Fight grows in Europe to safeguard a secular Sabbath
Conscience trumps convenience in push to open Sunday shopping.
Cecile Feit holds her Sundays dear. It's the day for romps in the park and family lunches, not for running her children's toy boutique.Skip to next paragraph
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When Ms. Feit learned of a proposal to allow shopping centers to stay open Sundays, she protested. The plan, she says, would kill family-run businesses like hers that cannot afford the extra staff. "It's slavery," she says. "There is no respect for people anymore."
Two years ago, French president Nicolas Sarkozy was elected on a platform of adopting free-market economics. Allowing Sunday shopping would let people "work more and earn more," he said.
Indeed, until recently, the American model of 24/7 retail was becoming more popular across Europe. But the downturn has prompted a backlash against unregulated capitalism – from freewheeling banks to liberal hours. Business is hardly booming, but now more than ever Europeans are clinging to their day of rest.
"A society that has no time framework risks falling apart," André Vingt-Trois, archbishop of Paris, said recently, as the financial crisis hit Europe. "Has making money become the cornerstone of everyone's existence?"
Massive opposition from an unlikely front of leftist trade unions, members of Sarkozy's own conservative party, and Catholic bishops prompted the government to back down from the plan.
From the family lunch tradition in France to the afternoon walk in the forest in Germany, the Sunday tradition of rest remains entrenched in the culture of the continent. In Germany, one of the most regulated markets – along with those in Switzerland and Austria – the highest court in 2004 upheld Sunday sales restrictions by declaring Sunday "sacrosanct," which means frozen pizzas remain largely off-limits on Sundays, not to mention late at nights on weekdays.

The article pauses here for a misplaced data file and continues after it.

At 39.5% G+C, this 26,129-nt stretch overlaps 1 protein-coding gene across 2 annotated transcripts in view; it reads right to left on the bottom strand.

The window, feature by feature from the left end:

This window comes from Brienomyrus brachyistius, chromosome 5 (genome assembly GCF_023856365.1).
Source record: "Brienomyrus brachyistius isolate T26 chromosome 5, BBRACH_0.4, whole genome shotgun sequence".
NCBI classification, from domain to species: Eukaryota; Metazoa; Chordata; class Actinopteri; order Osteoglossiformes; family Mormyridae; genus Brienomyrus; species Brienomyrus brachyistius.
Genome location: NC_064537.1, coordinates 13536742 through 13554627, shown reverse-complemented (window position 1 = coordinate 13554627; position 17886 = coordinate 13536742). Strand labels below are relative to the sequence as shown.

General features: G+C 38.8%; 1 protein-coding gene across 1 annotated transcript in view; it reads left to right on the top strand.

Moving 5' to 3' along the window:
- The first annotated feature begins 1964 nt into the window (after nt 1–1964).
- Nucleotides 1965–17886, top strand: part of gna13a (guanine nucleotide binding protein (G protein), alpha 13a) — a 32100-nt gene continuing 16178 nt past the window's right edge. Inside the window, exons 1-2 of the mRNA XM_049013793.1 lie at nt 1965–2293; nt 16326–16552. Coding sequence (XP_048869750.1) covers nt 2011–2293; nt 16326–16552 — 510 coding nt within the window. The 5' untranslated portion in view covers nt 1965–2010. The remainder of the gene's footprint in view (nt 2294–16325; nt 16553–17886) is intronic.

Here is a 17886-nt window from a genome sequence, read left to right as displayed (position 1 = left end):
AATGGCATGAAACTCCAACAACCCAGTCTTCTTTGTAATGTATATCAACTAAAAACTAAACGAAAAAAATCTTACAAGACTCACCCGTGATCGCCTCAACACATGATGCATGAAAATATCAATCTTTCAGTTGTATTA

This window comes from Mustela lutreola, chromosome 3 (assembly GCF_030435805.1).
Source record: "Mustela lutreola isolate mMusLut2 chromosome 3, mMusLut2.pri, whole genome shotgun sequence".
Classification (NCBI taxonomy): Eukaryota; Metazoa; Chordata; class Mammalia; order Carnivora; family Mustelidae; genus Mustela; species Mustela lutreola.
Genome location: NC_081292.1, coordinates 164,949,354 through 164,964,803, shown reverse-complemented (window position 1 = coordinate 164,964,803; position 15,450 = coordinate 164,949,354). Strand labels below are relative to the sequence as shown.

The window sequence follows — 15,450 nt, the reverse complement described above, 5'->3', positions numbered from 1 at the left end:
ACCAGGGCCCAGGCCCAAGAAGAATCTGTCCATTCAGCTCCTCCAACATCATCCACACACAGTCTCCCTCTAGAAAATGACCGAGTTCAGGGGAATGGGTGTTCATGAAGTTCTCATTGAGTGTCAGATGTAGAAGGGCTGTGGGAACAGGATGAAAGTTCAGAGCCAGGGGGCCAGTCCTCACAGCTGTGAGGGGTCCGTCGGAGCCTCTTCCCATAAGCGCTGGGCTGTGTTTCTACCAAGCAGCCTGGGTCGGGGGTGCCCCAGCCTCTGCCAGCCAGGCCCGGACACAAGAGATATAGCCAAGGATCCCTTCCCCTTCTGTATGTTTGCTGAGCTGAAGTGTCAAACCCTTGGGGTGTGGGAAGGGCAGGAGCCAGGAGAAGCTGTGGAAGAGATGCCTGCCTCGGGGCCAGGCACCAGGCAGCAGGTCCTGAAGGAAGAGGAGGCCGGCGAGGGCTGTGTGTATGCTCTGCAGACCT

Capitalism's shine tarnished
But over the past few years, Europe has faced a push from politicians to abandon the tradition to follow the American retail model. "Sunday is an extra day of growth," Mr. Sarkozy explained, when he announced his plan to overturn a 102-year-old law legally sanctioning Sunday rest. "It is extra purchasing power and other countries are doing it."
England took the lead in embracing the Sunday shopping culture in 1994, and was soon followed by Sweden and Spain. Once freed from communist dictatorships, countries like Hungary and Croatia joined the trend. In Roman Catholic Poland, Sunday shopping has become a national pastime. Now, with the issue dividing much of the Continent, the tide is shifting.
"American capitalism used to look great – you have lower corporate taxes, more freedom, it's easier to create your own business – but the recession has put a damper on it, and people are asking 'What is the point?' Has it made people richer?" asks Stephen Miller, author of "The Peculiar Life of Sundays." "Now, Europeans want to distinguish their capitalism from an American version they see as too frantic, too excessive. They want to protect their day off, they want to keep their social model."